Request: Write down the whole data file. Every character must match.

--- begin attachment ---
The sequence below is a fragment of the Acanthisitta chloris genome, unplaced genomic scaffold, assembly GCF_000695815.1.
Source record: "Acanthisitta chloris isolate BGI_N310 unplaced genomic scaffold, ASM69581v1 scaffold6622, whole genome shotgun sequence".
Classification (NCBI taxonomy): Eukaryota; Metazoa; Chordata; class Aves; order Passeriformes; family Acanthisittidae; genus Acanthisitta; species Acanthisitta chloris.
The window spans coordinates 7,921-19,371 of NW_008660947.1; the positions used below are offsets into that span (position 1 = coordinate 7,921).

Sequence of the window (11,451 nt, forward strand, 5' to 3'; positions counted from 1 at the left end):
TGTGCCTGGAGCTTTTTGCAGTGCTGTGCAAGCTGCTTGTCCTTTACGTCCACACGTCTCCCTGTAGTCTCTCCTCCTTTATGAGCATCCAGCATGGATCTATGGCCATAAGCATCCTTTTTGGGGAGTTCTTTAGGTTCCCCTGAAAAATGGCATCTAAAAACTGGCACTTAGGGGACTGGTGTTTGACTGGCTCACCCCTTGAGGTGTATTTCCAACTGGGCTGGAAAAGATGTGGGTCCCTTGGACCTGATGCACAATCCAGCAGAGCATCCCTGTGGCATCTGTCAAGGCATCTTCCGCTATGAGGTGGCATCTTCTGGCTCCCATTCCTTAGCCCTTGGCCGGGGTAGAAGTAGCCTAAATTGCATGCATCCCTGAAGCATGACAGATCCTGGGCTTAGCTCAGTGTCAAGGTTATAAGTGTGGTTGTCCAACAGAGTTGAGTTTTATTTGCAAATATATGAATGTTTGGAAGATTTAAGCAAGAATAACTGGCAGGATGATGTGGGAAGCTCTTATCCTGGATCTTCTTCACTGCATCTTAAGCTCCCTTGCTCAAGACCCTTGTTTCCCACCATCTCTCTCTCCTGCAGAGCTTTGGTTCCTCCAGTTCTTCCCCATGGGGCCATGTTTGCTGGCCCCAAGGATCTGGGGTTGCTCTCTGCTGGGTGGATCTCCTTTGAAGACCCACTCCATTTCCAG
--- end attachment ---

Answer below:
The sequence below is a fragment of the Acanthisitta chloris genome, unplaced genomic scaffold, assembly GCF_000695815.1.
Source record: "Acanthisitta chloris isolate BGI_N310 unplaced genomic scaffold, ASM69581v1 scaffold6622, whole genome shotgun sequence".
Classification (NCBI taxonomy): Eukaryota; Metazoa; Chordata; class Aves; order Passeriformes; family Acanthisittidae; genus Acanthisitta; species Acanthisitta chloris.
The window spans coordinates 7,921-19,371 of NW_008660947.1; the positions used below are offsets into that span (position 1 = coordinate 7,921).

Sequence of the window (11,451 nt, forward strand, 5' to 3'; positions counted from 1 at the left end):
TGTGCCTGGAGCTTTTTGCAGTGCTGTGCAAGCTGCTTGTCCTTTACGTCCACACGTCTCCCTGTAGTCTCTCCTCCTTTATGAGCATCCAGCATGGATCTATGGCCATAAGCATCCTTTTTGGGGAGTTCTTTAGGTTCCCCTGAAAAATGGCATCTAAAAACTGGCACTTAGGGGACTGGTGTTTGACTGGCTCACCCCTTGAGGTGTATTTCCAACTGGGCTGGAAAAGATGTGGGTCCCTTGGACCTGATGCACAATCCAGCAGAGCATCCCTGTGGCATCTGTCAAGGCATCTTCCGCTATGAGGTGGCATCTTCTGGCTCCCATTCCTTAGCCCTTGGCCGGGGTAGAAGTAGCCTAAATTGCATGCATCCCTGAAGCATGACAGATCCTGGGCTTAGCTCAGTGTCAAGGTTATAAGTGTGGTTGTCCAACAGAGTTGAGTTTTATTTGCAAATATATGAATGTTTGGAAGATTTAAGCAAGAATAACTGGCAGGATGATGTGGGAAGCTCTTATCCTGGATCTTCTTCACTGCATCTTAAGCTCCCTTGCTCAAGACCCTTGTTTCCCACCATCTCTCTCTCCTGCAGAGCTTTGGTTCCTCCAGTTCTTCCCCATGGGGCCATGTTTGCTGGCCCCAAGGATCTGGGGTTGCTCTCTGCTGGGTGGATCTCCTTTGAAGACCCACTCCATTTCCAG